Sponsored by
ADVERTISEMENT
Subscribe to Indiana Lawyer
  1. Where may I find an attorney working Pro Bono? Many issues with divorce, my Disability, distribution of IRA's, property, money's and pressured into agreement by my attorney. Leaving me far less than 5% of all after 15 years of marriage. No money to appeal, disabled living on disability income. Attorney's decision brought forward to judge, no evidence ever to finalize divorce. Just 2 weeks ago. Please help.

  2. For the record no one could answer the equal protection / substantive due process challenge I issued in the first post below. The lawless and accountable only to power bureaucrats never did either. All who interface with the Indiana law examiners or JLAP be warned.

  3. Hi there I really need help with getting my old divorce case back into court - I am still paying support on a 24 year old who has not been in school since age 16 - now living independent. My visitation with my 14 year old has never been modified; however, when convenient for her I can have him... I am paying past balance from over due support, yet earn several thousand dollars less. I would contact my original attorney but he basically molest me multiple times in Indy when I would visit.. Todd Woodmansee - I had just came out and had know idea what to do... I have heard he no longer practices. Please help1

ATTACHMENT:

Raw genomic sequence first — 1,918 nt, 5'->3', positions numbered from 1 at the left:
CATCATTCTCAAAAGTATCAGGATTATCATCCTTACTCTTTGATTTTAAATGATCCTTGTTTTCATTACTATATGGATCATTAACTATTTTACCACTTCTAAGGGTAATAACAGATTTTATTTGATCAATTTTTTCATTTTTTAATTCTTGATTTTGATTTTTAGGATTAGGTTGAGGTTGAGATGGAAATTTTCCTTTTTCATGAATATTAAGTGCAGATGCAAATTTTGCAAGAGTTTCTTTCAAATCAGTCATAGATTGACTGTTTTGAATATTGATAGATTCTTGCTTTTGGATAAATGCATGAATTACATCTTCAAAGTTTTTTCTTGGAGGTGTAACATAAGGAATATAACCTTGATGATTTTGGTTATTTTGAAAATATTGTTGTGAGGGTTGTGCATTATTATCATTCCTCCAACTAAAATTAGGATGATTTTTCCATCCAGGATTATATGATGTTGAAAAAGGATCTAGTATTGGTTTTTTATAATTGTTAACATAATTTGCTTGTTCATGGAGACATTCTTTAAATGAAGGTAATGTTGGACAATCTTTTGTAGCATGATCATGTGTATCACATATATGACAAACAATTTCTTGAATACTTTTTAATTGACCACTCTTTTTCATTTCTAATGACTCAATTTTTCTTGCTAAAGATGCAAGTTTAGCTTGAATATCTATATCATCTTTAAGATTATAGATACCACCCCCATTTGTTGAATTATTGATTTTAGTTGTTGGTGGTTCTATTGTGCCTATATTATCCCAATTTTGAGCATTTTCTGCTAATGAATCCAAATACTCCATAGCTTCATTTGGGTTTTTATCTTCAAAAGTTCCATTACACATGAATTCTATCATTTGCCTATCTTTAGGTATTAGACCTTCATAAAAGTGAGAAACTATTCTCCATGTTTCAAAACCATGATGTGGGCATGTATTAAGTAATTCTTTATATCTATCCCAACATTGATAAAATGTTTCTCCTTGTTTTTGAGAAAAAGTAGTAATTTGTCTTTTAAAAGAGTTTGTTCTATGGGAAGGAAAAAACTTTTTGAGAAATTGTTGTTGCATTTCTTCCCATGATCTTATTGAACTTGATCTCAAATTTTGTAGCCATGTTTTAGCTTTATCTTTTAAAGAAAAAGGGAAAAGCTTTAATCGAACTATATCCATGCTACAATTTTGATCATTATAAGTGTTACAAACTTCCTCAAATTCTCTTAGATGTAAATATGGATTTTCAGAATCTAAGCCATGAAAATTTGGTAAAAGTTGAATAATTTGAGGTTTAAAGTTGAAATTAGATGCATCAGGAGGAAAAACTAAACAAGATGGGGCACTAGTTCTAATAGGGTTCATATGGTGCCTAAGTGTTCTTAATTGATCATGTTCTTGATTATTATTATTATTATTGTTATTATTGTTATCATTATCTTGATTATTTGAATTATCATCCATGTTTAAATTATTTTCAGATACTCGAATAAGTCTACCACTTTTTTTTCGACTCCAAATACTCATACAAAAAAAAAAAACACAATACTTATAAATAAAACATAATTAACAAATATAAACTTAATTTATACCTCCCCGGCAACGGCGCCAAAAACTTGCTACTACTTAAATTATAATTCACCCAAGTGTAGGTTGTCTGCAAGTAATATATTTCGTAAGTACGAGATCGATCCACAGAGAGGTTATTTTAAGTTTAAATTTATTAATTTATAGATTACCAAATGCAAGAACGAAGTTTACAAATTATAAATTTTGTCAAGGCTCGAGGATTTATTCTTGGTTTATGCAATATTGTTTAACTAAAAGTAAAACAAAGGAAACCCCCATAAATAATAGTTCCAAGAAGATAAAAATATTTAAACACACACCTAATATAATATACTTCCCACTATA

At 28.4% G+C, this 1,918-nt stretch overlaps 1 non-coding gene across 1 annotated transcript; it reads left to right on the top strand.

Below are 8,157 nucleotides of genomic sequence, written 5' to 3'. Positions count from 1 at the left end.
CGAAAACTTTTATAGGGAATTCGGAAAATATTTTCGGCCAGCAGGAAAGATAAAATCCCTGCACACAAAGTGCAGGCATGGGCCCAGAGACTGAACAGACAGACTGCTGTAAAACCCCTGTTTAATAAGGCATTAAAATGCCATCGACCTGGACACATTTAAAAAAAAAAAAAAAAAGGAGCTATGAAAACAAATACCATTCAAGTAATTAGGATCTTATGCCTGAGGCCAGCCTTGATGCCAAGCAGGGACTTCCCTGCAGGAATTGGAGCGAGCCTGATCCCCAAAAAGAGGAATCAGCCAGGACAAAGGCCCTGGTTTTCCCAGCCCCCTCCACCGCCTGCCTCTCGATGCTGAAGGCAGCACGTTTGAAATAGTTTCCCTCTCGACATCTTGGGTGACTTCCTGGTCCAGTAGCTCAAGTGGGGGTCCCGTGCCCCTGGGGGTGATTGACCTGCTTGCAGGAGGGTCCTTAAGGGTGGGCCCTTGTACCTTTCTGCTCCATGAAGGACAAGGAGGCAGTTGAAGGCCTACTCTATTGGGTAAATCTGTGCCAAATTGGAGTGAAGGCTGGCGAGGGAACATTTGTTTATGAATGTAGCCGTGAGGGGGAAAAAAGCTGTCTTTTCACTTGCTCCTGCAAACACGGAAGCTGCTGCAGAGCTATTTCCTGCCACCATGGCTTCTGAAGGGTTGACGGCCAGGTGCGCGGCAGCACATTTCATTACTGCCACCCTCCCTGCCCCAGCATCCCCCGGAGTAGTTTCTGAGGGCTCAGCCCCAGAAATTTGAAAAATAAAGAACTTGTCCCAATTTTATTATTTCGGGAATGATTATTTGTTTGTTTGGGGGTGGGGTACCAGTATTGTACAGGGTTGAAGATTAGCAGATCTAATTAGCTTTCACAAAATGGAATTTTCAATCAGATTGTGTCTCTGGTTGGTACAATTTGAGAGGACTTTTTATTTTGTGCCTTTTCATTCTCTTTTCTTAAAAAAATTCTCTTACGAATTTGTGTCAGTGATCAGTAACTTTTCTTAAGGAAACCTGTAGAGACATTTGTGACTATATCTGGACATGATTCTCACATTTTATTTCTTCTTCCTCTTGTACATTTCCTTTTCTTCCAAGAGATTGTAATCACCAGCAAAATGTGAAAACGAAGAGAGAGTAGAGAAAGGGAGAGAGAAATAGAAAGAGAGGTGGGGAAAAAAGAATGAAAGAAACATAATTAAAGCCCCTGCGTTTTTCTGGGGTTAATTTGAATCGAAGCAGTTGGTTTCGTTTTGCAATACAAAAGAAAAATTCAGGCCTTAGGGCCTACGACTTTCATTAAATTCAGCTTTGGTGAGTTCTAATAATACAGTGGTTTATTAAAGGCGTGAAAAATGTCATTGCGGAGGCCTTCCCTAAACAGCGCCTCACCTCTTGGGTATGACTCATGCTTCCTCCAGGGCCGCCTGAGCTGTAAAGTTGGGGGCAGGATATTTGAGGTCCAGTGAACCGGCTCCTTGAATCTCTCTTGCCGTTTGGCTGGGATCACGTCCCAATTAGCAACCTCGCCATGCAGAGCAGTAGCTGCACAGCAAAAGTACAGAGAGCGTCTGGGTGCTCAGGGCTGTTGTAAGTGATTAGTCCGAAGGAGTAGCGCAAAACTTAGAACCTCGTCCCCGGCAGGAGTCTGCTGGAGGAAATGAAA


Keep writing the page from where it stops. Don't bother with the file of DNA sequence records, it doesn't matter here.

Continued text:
4. Yes diversity is so very important. With justice Rucker off ... the court is too white. Still too male. No Hispanic justice. No LGBT justice. And there are other checkboxes missing as well. This will not do. I say hold the seat until a physically handicapped Black Lesbian of Hispanic heritage and eastern religious creed with bipolar issues can be located. Perhaps an international search, with a preference for third world candidates, is indicated. A non English speaker would surely increase our diversity quotient!!!